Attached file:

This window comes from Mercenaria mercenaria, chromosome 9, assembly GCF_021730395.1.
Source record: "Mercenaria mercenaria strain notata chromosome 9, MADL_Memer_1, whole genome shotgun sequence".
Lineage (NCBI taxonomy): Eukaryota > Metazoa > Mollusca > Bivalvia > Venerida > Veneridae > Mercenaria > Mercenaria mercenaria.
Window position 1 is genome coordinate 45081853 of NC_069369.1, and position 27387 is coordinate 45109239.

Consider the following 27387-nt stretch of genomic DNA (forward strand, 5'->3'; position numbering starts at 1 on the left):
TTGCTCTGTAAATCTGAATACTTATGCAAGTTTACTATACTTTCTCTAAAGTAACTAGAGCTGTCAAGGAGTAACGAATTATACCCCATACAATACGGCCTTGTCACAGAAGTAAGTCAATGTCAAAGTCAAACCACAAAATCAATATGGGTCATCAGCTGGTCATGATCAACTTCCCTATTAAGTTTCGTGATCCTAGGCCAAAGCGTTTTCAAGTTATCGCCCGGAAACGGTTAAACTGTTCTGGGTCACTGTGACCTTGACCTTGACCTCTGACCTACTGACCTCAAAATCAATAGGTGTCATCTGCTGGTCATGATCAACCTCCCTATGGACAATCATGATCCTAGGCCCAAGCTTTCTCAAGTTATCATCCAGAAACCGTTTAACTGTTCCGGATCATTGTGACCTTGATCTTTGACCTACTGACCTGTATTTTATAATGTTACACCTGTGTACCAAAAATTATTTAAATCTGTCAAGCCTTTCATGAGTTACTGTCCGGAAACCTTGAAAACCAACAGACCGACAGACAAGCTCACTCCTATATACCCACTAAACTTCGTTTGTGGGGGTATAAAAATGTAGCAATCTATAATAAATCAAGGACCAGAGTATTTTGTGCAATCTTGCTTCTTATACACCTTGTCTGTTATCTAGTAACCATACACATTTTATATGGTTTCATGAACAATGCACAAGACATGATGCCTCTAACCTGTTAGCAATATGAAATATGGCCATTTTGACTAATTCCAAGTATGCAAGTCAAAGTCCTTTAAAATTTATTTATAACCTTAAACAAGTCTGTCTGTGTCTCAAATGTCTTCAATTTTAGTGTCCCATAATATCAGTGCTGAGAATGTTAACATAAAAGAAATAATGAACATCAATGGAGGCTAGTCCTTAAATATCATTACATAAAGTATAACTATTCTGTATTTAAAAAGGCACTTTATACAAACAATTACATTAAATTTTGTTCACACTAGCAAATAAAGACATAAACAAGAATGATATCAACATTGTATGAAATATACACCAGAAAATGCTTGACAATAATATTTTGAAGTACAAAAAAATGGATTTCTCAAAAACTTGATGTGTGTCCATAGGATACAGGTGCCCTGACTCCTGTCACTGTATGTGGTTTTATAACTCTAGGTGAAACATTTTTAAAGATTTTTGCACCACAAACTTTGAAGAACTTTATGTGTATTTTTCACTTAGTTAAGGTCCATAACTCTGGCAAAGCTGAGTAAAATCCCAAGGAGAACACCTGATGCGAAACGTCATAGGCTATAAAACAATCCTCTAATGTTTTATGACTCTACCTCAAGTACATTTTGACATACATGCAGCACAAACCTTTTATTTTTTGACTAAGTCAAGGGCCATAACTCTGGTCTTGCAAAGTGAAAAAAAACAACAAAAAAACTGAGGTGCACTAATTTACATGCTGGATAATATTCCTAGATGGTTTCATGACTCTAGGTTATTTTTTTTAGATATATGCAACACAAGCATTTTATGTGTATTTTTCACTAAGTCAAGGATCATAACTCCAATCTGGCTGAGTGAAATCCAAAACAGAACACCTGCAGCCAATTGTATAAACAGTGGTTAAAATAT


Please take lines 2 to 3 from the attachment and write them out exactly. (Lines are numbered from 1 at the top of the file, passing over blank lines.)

Source record: "Mercenaria mercenaria strain notata chromosome 9, MADL_Memer_1, whole genome shotgun sequence".
Lineage (NCBI taxonomy): Eukaryota > Metazoa > Mollusca > Bivalvia > Venerida > Veneridae > Mercenaria > Mercenaria mercenaria.